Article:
Fuel issues remain the primary reason a snow blower won't start when you need it most. But even if you keep up the necessary maintenance and have an extra belt and shear pins handy, you can still find yourself shoveling during a big dig like last week’s. The problem? A snapped pull cord.
For models with electric start, the pull cord might not get a lot of use. It’s more of a backup for when the push button gets you most of the way towards starting. Should you shrug off the need for electric start—trusting your routine maintenance—you’ll use the cord more often. And of course, the worn cord only breaks when you’re trying to start the snow blower. If you’re lucky, this will be when you’re changing the oil, checking the spark plug, fueling up, and giving it a trial start. Otherwise, it’ll break just when you need it for storm cleanup.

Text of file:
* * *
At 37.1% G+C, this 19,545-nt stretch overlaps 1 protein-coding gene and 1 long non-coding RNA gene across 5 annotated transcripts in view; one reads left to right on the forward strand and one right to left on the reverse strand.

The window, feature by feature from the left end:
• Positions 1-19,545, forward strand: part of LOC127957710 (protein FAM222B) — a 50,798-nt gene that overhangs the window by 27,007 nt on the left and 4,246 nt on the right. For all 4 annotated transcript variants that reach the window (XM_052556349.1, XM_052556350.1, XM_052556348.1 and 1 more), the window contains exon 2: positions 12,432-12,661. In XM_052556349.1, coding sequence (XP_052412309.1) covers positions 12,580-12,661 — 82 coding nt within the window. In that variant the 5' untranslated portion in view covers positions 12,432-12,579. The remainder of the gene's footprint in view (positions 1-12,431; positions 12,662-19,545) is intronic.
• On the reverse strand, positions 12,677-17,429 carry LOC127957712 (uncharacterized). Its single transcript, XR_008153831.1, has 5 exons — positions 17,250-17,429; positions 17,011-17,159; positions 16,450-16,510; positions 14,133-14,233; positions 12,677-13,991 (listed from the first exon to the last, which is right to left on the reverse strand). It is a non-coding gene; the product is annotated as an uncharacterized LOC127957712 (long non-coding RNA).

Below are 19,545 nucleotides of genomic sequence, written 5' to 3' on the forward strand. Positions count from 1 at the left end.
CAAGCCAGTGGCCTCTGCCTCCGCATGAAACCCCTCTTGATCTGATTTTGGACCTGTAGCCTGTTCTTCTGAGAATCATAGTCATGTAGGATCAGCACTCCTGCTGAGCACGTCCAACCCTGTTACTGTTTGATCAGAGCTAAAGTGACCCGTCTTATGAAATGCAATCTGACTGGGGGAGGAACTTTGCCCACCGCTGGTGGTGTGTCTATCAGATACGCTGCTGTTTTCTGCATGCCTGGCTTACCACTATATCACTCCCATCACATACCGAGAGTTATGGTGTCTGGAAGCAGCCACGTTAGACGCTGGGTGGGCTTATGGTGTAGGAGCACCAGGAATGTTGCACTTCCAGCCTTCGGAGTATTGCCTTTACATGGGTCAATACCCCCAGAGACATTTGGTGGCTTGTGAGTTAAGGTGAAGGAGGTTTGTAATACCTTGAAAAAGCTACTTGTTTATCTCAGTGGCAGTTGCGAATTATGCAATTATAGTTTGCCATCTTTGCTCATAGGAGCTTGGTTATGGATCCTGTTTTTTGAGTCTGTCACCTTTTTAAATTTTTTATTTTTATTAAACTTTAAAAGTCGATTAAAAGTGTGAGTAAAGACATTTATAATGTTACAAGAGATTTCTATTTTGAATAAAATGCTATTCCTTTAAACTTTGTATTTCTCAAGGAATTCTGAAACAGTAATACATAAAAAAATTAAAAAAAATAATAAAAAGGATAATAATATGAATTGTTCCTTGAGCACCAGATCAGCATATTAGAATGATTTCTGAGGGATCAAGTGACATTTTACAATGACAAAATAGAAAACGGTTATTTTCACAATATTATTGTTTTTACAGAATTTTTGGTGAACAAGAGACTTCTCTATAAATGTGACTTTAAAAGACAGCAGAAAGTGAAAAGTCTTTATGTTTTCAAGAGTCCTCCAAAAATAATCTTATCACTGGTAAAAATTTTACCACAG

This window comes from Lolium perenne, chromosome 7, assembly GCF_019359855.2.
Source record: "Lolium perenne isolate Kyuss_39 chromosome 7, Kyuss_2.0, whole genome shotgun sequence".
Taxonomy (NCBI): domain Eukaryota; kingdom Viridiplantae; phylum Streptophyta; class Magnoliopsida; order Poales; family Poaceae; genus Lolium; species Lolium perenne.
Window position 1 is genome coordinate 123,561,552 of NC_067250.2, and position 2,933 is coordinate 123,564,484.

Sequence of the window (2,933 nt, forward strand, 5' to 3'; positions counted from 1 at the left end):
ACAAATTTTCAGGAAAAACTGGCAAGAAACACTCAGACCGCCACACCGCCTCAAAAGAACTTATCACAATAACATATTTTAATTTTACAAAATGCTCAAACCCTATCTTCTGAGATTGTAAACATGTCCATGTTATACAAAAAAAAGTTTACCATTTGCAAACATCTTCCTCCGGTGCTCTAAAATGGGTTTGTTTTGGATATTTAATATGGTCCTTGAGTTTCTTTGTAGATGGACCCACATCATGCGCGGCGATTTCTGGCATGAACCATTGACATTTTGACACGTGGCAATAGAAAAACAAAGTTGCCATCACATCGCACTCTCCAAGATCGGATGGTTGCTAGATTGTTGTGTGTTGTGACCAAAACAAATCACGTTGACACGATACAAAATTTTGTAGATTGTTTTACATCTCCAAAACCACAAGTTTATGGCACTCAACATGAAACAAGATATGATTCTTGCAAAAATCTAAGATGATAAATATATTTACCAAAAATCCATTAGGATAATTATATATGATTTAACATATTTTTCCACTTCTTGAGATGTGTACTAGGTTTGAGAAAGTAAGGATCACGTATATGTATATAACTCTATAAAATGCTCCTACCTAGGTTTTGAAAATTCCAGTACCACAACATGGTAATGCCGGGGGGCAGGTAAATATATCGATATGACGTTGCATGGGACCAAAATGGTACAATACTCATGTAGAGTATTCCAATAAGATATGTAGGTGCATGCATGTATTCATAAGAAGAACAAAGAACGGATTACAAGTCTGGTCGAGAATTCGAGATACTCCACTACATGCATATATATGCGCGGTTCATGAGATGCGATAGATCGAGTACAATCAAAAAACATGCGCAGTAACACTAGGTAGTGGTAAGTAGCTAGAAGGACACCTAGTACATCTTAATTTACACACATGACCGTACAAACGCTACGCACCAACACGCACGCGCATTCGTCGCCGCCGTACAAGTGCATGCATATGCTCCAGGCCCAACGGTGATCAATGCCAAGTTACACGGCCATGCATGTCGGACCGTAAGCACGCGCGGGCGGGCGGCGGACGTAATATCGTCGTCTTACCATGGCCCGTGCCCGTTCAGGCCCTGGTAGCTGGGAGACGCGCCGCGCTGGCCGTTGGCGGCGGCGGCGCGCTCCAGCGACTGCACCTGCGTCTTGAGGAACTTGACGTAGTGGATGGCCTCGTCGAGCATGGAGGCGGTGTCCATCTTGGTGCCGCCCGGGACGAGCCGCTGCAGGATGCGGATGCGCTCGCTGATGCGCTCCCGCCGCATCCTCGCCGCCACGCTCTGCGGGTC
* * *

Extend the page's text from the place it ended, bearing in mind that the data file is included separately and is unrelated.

If you’re shopping for a new snow blower, consider a model with electric start, which means much slower wear on the pull cord. (Remember, though, that electric start can’t work magic on a neglected machine.) If you already have a snow blower without electric start and it gets lots of use, especially this season, consider having the pull cord replaced in the spring. This advice holds true especially for a unit that’s three or more years old or hasn’t had a cord change in at least three years.
Before checking out our Ratings of 99 snow blowers, view our buying guide for snow blowers, along with the videos below about how we test snow blowers.
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